TX2 is extremely slow processing video frames from the v4l2 interface (onboard camera)

We’ve identified an interesting performance problem. When we ran the following function on each incoming frame stored in V4L2 mmap-ed buffer (using V4L2_MEMORY_MMAP-based capture), for a 1080p frame (1920x1080x2 bytes), this function itself took a whooping ~311ms to complete. It only happens if the code runs on the Cortex-core regardless of core frequency, but if we set the CPU affinity to the Denvor cores, the same function only takes ~27ms per frame (see the command line log at the end).

Further tests show it’s to do with directly using the mmap-ed buffer in this function as ‘src’. If we copy the mmap-ed buffer to a pre-allocated user-space buffer and use that buffer in the convert function, the conversion time immediately drops to 16ms on any Cortex core.

Further more, this only happens with the onboard camera, thus the NVidia V4L2 and nvhost driver. If we use USB camera, the conversion time is on par with the copy version.

We see the same issue in both L4T R27.1 and R28.1. Do we know what might be the cause of this issue? While we are speculating about cache invalidation, but there’s no obvious conclusion to draw here, as cache invalidation should happen in both copy and copy-less versions.

BTW, the function is found in the v4l-utils library, which is used by OpenCV for interfacing with V4L2 cameras. We initially noticed this issue when running an OpenCV-based capture.

static void v4lconvert_uyvy_to_bgr24(const unsigned char *src, unsigned char *dest,
                int width, int height, int stride)
{
        int j;

        while (--height >= 0) {
                for (j = 0; j + 1 < width; j += 2) {
                        int u = src[0];
                        int v = src[2];
                        int u1 = (((u - 128) << 7) +  (u - 128)) >> 6;
                        int rg = (((u - 128) << 1) +  (u - 128) +
                                        ((v - 128) << 2) + ((v - 128) << 1)) >> 3;
                        int v1 = (((v - 128) << 1) +  (v - 128)) >> 1;

                        *dest++ = CLIP(src[1] + u1);
                        *dest++ = CLIP(src[1] - rg);
                        *dest++ = CLIP(src[1] + v1);

                        *dest++ = CLIP(src[3] + u1);
                        *dest++ = CLIP(src[3] - rg);
                        *dest++ = CLIP(src[3] + v1);
                        src += 4;
                }
                src += stride - width * 2;
        }
}

The command line log:

nvidia@tegra-ubuntu:~$ sudo nvpmodel -m 0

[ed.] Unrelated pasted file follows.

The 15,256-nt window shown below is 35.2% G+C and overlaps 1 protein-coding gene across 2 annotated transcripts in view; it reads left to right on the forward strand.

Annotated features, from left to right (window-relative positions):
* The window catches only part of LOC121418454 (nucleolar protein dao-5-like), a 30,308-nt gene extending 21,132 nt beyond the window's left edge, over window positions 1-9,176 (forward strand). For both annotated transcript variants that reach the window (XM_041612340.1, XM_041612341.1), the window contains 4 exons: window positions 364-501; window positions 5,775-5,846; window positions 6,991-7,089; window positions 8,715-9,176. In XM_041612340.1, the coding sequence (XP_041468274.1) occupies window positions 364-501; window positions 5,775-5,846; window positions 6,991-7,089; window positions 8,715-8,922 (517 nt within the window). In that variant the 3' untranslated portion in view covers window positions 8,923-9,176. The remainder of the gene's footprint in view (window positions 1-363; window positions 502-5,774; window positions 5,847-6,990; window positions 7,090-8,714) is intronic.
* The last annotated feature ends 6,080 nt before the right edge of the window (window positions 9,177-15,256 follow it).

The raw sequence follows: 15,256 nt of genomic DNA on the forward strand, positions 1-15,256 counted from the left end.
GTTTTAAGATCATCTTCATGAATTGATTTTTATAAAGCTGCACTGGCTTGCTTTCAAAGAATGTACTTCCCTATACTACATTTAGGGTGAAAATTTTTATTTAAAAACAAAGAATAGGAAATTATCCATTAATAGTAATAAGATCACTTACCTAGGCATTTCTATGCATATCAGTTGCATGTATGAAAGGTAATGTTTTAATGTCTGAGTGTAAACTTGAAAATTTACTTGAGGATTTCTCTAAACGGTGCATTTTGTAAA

nvidia@tegra-ubuntu:~$ sudo ~/jetson_clocks.sh
nvidia@tegra-ubuntu:~$ taskset -c 1 ./uyvy2bgr24
frames 30
avg read time 0ms
avg conv time 27ms
avg write time 0ms
nvidia@tegra-ubuntu:~$ taskset -c 0 ./uyvy2bgr24
frames 30
avg read time 0ms
avg conv time 311ms
avg write time 0ms

I don’t think the function specifics matter much. It would be more interesting to see the code that opens the device and maps the memory, to be honest. It’s much more likely, as you say, that something’s going on with the memory coherency – perhaps each byte fetch ends up being a separate atomic memory transaction or something like that.

Also, if you open using read() instead of mmap() interface, what is the performance?

If you have a work-around by using memcpy() or be assigning affinity, it sounds to me as if that’ll be the fastest way forward, because if it’s memory bus related, there may not be a software fix, and if there is a software fix, it may require a new kernel version … But just speculating here; the nvidia folks ought to know more about what’s going on, and I’m super curious to hear!

This issue exists in the opencv video capture function (we tested both 3.1.0 and 3.3.0), which internally uses the v4l-utils library for accessing v4l2 capture devices. Opencv requests mmap-ed capture and frame conversion to bgr24 in one call to v4l-util. To further isolate the problem, we also tried a simple v4l2 capture example found here https://gist.github.com/maxlapshin/1253534#file-capture_raw_frames-c,and added the convention function above, the same problem exists. BTW, the NVidia driver doesn’t seem to support direct read().

We think this problem is worth looking into as it affects the straight out-of-box opencv capture function and applications uses libv42.

Do you have the same timings with other A57 cores than CPU0 ? Not sure, but I think that CPU0 has to manage interrupts from interrupt controller.